University of Cambridge > > Department of Engineering, Production Processes Group Seminars, Institute for Manufacturing > Deformation of Coated Materials

Deformation of Coated Materials

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Deformable coated materials hold promises for various applications such as polymer coated sheet metal for stamping and thin film coated polymer for flexible electronics. The major challenges in forming coated materials into useful products are in keeping the coating form tooling contact damage and in maintaining the adhesive bond in the deformation process. To develop successful processes and products, it is critical to understand the behavior of the coatings and substrates under plastic deformation.

In this talk, two recent studies in coating adhesion during large deformation are presented. To evaluate the performance of pre-coated sheet metal in stamping, a new testing methodology that combines the key attributes of various experimental techniques is proposed.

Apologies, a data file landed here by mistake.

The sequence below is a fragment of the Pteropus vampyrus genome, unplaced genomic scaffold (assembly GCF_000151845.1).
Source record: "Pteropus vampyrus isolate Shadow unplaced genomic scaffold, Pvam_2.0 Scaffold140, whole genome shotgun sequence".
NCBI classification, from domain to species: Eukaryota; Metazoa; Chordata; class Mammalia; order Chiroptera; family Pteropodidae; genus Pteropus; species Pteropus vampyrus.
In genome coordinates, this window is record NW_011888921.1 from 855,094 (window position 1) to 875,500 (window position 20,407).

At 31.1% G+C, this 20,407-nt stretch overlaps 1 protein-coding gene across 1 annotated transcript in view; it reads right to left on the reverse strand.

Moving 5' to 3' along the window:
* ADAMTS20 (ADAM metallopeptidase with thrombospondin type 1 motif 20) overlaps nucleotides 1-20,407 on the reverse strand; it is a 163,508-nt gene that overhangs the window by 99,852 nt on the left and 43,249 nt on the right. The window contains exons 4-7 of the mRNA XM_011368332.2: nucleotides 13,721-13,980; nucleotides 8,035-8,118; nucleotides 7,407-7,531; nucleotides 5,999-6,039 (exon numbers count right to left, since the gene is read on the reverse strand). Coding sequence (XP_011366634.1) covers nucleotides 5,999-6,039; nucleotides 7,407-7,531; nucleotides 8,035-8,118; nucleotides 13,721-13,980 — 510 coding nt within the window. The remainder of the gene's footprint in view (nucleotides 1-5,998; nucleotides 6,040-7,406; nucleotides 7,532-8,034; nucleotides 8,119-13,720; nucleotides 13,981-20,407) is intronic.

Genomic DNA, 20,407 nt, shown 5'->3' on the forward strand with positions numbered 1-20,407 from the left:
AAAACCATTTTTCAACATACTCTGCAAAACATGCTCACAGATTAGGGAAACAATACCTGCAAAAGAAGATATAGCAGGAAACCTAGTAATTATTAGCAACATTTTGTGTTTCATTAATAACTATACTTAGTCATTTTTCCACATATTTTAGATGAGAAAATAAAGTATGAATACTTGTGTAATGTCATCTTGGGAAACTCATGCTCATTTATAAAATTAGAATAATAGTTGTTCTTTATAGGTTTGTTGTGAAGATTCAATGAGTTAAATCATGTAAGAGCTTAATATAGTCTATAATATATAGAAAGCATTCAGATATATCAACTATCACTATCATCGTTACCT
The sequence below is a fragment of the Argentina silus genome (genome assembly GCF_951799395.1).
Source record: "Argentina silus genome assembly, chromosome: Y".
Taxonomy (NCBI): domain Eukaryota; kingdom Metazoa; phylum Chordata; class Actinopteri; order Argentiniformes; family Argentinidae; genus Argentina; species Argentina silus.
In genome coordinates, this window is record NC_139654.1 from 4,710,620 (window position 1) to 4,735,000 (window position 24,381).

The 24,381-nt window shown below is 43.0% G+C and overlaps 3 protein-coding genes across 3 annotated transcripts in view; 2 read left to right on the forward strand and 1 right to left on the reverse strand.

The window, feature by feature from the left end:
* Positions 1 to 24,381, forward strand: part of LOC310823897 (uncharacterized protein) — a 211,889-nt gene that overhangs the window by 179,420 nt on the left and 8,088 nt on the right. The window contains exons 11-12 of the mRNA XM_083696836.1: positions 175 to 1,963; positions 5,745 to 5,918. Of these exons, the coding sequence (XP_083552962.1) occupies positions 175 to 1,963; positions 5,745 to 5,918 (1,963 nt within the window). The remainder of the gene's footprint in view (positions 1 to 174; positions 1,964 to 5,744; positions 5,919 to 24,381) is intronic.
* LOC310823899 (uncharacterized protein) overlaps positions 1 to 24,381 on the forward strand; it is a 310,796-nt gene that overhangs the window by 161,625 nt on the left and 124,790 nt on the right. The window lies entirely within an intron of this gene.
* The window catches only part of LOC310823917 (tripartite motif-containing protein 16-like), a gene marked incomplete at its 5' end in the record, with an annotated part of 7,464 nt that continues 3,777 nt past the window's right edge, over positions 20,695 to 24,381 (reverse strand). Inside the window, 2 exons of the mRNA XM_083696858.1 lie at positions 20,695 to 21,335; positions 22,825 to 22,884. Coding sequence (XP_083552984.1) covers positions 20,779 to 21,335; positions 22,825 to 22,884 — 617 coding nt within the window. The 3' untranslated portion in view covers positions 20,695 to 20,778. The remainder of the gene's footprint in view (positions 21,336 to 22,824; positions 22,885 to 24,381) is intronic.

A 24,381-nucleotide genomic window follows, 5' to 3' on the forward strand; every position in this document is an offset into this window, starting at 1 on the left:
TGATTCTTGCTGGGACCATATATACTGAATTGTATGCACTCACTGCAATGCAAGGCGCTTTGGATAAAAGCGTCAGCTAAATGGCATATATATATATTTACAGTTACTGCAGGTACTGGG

Experiments were conducted and the results showed that the methodology can be successfully used to characterize the strength and weakness of two different types of PVDF coated materials. To analyze adhesion loss, the concept of adhesion potential is proposed, and the result in uniaxial deformation mode is presented.

Motivated by the needs of improving corrosion resistance, extrusion of polymer coated metal rods was investigated in the second study. Analytical models based on upper bound method were developed to evaluate axisymmetric conical die extrusion of pre-coated metals. The rigid plastic boundaries were optimized to obtain minimum extrusion power and to predict coating failure. From the models, the critical extrusion die angle can be derived. The analytical results agreed well with the results from finite element simulation. The developed models can be used for extrusion die design and process analysis.

This talk is part of the Department of Engineering, Production Processes Group Seminars, Institute for Manufacturing series.

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